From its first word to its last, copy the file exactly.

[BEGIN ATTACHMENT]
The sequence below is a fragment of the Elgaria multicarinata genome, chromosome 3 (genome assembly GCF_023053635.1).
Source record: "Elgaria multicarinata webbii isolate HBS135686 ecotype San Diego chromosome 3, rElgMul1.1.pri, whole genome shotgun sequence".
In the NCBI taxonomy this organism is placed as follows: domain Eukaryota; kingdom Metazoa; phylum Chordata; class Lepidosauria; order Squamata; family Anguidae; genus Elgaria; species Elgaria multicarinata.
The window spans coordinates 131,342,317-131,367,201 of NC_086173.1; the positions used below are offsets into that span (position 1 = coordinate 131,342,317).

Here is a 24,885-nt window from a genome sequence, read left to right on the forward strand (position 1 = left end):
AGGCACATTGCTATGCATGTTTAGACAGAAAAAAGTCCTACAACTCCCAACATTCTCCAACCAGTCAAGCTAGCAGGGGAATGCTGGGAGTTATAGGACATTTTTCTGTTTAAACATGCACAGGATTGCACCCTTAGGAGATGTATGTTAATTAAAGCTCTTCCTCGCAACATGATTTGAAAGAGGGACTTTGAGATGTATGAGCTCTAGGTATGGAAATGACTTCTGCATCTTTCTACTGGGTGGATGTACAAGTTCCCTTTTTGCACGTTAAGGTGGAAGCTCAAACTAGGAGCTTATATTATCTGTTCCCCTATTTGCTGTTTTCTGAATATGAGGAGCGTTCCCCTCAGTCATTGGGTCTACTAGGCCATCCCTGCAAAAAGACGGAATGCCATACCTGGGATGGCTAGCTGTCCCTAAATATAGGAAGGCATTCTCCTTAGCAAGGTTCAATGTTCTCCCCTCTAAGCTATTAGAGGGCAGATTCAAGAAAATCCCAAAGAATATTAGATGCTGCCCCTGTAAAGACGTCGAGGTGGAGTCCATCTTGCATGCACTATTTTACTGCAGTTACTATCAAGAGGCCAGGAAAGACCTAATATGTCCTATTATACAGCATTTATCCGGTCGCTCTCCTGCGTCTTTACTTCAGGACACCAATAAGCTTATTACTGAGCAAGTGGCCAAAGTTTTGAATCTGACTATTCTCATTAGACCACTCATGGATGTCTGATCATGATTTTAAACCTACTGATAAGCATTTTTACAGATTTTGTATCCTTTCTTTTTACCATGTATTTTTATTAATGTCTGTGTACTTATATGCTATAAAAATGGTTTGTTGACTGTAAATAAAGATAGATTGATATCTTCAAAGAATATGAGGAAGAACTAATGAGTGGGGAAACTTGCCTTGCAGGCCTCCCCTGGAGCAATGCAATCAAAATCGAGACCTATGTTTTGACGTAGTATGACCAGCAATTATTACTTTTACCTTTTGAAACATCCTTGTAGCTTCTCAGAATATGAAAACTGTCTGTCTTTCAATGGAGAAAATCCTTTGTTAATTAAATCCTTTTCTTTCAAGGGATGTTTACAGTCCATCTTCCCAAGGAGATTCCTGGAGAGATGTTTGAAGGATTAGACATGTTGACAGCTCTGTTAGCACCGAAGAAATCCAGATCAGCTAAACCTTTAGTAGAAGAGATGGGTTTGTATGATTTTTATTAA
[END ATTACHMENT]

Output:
The sequence below is a fragment of the Elgaria multicarinata genome, chromosome 3 (genome assembly GCF_023053635.1).
Source record: "Elgaria multicarinata webbii isolate HBS135686 ecotype San Diego chromosome 3, rElgMul1.1.pri, whole genome shotgun sequence".
In the NCBI taxonomy this organism is placed as follows: domain Eukaryota; kingdom Metazoa; phylum Chordata; class Lepidosauria; order Squamata; family Anguidae; genus Elgaria; species Elgaria multicarinata.
The window spans coordinates 131,342,317-131,367,201 of NC_086173.1; the positions used below are offsets into that span (position 1 = coordinate 131,342,317).

Here is a 24,885-nt window from a genome sequence, read left to right on the forward strand (position 1 = left end):
AGGCACATTGCTATGCATGTTTAGACAGAAAAAAGTCCTACAACTCCCAACATTCTCCAACCAGTCAAGCTAGCAGGGGAATGCTGGGAGTTATAGGACATTTTTCTGTTTAAACATGCACAGGATTGCACCCTTAGGAGATGTATGTTAATTAAAGCTCTTCCTCGCAACATGATTTGAAAGAGGGACTTTGAGATGTATGAGCTCTAGGTATGGAAATGACTTCTGCATCTTTCTACTGGGTGGATGTACAAGTTCCCTTTTTGCACGTTAAGGTGGAAGCTCAAACTAGGAGCTTATATTATCTGTTCCCCTATTTGCTGTTTTCTGAATATGAGGAGCGTTCCCCTCAGTCATTGGGTCTACTAGGCCATCCCTGCAAAAAGACGGAATGCCATACCTGGGATGGCTAGCTGTCCCTAAATATAGGAAGGCATTCTCCTTAGCAAGGTTCAATGTTCTCCCCTCTAAGCTATTAGAGGGCAGATTCAAGAAAATCCCAAAGAATATTAGATGCTGCCCCTGTAAAGACGTCGAGGTGGAGTCCATCTTGCATGCACTATTTTACTGCAGTTACTATCAAGAGGCCAGGAAAGACCTAATATGTCCTATTATACAGCATTTATCCGGTCGCTCTCCTGCGTCTTTACTTCAGGACACCAATAAGCTTATTACTGAGCAAGTGGCCAAAGTTTTGAATCTGACTATTCTCATTAGACCACTCATGGATGTCTGATCATGATTTTAAACCTACTGATAAGCATTTTTACAGATTTTGTATCCTTTCTTTTTACCATGTATTTTTATTAATGTCTGTGTACTTATATGCTATAAAAATGGTTTGTTGACTGTAAATAAAGATAGATTGATATCTTCAAAGAATATGAGGAAGAACTAATGAGTGGGGAAACTTGCCTTGCAGGCCTCCCCTGGAGCAATGCAATCAAAATCGAGACCTATGTTTTGACGTAGTATGACCAGCAATTATTACTTTTACCTTTTGAAACATCCTTGTAGCTTCTCAGAATATGAAAACTGTCTGTCTTTCAATGGAGAAAATCCTTTGTTAATTAAATCCTTTTCTTTCAAGGGATGTTTACAGTCCATCTTCCCAAGGAGATTCCTGGAGAGATGTTTGAAGGATTAGACATGTTGACAGCTCTGTTAGCACCGAAGAAATCCAGATCAGCTAAACCTTTAGTAGAAGAGATGGGTTTGTATGATTTTTATTAA